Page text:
Shortly after this, we were photographing some zebras again, surprise, surprise, when we got a radio call from the other car, and they’d come across a pride of lions that had just brought down a zebra, so we drove on a little way more to photograph that. Needless to say, we have a whole bunch of images just of this group feeding, but I chose this one to show you as many of the lions are standing up and we can see their faces.
Lions Eating a Zebra
It’s a bit gory to see the blood on their faces, particularly the male to the right, but this is nature. It’s the raw truth about what these animals do to stay alive. We photographed them for quite some time and saw some beautiful moments as a lioness licked the blood from the face of a male. It might seem strange to call that beautiful, but there was an unmistakable sensuality about it. I’ve seen lions feed before, and it also always strikes me when from time to time you can actually hear them purring.
Zebra Crossing – Sorry!
As we drove away from the lions, I couldn’t resist raising my camera and shooting this image (below) through the windshield of our safari vehicle. I know it’s cliche but it’s not every day you get to take a photograph of a zebra crossing, right?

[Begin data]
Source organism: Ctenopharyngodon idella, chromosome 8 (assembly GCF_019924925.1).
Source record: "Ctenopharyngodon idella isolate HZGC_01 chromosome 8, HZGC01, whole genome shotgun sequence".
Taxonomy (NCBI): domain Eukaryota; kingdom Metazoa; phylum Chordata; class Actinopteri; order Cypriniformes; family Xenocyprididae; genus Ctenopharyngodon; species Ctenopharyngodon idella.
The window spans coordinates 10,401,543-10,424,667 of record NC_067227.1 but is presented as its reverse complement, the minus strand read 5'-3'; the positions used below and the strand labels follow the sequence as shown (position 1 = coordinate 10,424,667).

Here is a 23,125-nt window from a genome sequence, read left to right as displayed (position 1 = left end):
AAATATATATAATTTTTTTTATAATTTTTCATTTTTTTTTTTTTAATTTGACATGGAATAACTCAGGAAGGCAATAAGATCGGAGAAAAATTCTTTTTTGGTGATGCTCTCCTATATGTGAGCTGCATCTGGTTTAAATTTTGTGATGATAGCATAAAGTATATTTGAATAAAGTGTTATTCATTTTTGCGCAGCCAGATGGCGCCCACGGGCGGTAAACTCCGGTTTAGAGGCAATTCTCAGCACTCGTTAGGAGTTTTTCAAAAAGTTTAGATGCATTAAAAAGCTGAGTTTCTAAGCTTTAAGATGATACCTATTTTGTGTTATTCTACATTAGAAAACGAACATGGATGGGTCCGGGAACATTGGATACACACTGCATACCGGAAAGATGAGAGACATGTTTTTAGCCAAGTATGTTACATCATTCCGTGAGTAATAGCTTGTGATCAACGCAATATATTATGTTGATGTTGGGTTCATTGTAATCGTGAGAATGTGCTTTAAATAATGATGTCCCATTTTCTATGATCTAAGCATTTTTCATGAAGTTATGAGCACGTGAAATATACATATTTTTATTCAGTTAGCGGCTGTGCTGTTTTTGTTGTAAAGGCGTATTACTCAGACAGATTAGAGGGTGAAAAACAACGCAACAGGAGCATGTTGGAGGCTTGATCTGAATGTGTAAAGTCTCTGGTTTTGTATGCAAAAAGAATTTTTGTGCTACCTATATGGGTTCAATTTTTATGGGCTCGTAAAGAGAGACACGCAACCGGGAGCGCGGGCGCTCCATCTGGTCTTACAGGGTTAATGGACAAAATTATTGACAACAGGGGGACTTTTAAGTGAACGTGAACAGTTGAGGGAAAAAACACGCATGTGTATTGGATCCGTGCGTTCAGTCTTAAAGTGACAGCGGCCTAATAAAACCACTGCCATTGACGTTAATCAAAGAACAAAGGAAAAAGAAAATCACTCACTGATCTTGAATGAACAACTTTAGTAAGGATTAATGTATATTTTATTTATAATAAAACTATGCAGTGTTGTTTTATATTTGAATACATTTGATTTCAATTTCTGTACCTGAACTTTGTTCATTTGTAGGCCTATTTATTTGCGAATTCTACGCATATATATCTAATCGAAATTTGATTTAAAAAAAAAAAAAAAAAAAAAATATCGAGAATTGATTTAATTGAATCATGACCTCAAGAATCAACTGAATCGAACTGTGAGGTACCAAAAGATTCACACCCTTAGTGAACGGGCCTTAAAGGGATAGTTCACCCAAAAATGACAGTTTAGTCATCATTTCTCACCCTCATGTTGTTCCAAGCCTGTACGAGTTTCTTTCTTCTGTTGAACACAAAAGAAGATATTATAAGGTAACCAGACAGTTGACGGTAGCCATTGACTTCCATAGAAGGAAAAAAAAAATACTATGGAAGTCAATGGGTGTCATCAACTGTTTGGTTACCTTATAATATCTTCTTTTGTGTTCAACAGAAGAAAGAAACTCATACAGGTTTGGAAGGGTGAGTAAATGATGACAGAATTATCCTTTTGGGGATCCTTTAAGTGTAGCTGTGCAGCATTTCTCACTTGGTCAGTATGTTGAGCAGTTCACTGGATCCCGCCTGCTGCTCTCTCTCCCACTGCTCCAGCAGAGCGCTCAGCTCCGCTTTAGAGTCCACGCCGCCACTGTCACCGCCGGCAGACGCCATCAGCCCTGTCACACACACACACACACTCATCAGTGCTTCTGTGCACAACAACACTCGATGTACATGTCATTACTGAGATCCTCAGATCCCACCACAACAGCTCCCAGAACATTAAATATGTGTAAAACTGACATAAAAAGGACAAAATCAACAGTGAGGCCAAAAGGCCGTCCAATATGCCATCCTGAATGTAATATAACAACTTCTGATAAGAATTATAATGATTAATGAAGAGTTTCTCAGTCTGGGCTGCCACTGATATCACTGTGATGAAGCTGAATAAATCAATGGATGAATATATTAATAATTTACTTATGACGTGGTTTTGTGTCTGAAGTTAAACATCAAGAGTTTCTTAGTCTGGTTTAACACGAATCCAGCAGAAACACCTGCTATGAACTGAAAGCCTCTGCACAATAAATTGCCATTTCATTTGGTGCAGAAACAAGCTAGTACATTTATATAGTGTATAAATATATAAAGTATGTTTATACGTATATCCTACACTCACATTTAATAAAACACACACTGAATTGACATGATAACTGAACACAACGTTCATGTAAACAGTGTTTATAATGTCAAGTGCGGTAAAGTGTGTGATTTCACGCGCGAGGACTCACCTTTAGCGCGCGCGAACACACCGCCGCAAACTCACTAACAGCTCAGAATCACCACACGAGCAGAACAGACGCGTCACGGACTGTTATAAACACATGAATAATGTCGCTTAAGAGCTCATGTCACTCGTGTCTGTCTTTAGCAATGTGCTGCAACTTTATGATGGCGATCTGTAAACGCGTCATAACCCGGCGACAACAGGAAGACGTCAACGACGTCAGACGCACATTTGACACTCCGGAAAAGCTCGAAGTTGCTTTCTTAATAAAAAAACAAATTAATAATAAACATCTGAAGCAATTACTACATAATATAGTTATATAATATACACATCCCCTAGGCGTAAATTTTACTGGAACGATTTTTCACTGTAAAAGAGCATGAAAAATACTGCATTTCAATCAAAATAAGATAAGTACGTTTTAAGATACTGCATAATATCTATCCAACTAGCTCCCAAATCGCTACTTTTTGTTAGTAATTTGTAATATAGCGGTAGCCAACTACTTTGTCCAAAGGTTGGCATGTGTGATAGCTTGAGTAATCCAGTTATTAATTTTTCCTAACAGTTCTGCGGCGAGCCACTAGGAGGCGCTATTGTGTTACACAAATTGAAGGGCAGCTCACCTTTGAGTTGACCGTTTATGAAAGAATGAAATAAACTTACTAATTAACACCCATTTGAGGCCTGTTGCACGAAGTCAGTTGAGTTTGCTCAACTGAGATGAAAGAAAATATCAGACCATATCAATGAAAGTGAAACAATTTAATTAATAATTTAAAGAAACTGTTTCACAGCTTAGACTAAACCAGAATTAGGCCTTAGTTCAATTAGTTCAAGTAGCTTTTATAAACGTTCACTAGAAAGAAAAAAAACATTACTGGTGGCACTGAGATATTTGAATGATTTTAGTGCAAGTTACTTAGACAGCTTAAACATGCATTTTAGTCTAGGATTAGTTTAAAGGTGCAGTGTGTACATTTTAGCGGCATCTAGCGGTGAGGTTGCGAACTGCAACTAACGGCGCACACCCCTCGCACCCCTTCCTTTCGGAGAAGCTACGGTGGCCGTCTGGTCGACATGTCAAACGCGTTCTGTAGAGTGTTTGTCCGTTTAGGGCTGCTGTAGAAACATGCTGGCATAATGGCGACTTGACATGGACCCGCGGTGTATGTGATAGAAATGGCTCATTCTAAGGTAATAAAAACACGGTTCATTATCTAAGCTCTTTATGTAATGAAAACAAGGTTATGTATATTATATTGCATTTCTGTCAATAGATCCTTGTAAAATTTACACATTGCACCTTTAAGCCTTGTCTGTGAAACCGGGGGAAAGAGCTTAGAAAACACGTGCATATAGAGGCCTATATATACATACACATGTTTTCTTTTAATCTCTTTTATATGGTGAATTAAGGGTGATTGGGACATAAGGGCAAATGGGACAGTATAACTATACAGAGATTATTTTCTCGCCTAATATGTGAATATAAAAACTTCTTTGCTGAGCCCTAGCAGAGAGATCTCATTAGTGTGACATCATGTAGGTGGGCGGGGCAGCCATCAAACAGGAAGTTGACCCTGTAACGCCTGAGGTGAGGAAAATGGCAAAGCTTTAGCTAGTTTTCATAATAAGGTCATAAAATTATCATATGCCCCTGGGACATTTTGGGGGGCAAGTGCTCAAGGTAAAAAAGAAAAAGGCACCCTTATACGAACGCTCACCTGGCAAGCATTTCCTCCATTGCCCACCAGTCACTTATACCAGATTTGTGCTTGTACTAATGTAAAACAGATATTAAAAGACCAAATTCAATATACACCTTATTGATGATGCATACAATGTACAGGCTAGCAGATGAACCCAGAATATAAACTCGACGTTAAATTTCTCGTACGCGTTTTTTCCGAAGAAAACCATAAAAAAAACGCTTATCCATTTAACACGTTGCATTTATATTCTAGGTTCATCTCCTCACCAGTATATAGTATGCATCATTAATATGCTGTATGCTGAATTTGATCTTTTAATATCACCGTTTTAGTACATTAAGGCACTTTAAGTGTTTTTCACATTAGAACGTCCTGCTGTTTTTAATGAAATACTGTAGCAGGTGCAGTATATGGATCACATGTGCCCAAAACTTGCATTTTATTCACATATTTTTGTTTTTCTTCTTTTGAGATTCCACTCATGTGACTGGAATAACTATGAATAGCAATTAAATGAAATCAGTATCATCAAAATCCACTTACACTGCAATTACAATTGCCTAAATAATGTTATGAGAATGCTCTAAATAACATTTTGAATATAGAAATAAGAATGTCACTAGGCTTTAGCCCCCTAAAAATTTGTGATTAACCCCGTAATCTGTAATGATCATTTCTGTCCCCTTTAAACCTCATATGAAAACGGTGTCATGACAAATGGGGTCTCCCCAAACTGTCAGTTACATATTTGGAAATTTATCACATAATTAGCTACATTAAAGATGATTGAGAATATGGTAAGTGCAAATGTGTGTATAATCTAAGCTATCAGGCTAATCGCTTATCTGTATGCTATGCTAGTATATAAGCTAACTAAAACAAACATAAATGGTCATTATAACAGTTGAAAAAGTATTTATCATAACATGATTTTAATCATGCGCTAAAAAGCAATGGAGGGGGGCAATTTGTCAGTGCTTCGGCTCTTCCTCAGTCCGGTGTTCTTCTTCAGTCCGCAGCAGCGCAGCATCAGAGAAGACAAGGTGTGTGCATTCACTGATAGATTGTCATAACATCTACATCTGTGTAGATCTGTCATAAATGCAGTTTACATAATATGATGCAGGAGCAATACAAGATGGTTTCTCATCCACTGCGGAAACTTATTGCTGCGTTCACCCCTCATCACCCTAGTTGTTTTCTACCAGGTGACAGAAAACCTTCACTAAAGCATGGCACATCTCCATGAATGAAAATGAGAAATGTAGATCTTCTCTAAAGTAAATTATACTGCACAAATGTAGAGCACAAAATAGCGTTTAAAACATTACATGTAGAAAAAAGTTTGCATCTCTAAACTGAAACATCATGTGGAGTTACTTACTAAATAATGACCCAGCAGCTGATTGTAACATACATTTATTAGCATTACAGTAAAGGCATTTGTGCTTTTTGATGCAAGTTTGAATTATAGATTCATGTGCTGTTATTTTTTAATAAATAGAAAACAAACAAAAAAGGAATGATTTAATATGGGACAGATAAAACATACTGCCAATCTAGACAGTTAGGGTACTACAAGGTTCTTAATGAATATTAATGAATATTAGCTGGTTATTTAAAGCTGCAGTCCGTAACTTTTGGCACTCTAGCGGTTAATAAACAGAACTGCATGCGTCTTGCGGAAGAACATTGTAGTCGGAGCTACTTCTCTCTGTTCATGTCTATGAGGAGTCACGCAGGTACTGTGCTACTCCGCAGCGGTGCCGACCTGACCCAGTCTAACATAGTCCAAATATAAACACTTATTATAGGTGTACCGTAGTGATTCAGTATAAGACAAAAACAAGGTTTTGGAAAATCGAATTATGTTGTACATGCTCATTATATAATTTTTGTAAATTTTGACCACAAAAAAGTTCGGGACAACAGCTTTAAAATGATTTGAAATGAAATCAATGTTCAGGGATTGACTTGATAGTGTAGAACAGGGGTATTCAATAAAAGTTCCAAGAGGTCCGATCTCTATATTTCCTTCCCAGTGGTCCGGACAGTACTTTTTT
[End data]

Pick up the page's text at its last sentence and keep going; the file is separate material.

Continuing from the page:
I cloned out some zebra dung from the road, and straightened the horizon a little, as I was shaking around when I shot this, but I was happy that this turned out OK. I like the fact that the road winds off into the distance behind the zebra and that there is a car driving along kicking up a little bit of dust. My settings for this were f/14 for a 1/400 of a second at ISO 640, and a focal length of 230mm.
Filled My SanDisk SSD!
That was the last shot from our first full day in Etosha. I shot almost 2,000 frames on this first day of full on wildlife. That’s almost as many as I’d shot for all of the first eleven days of the tour. Because of this, I actually started to fill my SanDisk Extreme 900 portable SSD drive that I was hoping to store all of my 2017 work on, in addition to my final select images. You can see more about my setup and strategy in Episode 570, “The Mobile Photographer’s Image Management Strategy“.
If I’d have continued to shoot at the same pace, I’d have filled the drive by the end of the following day, but luckily that didn’t happen. I actually shot just under 1,000 photos per day for the next two full days in the park, and with just a few images from our final day as we drove out of the park, I went home with about 3GB of space on the 1.92TB drive.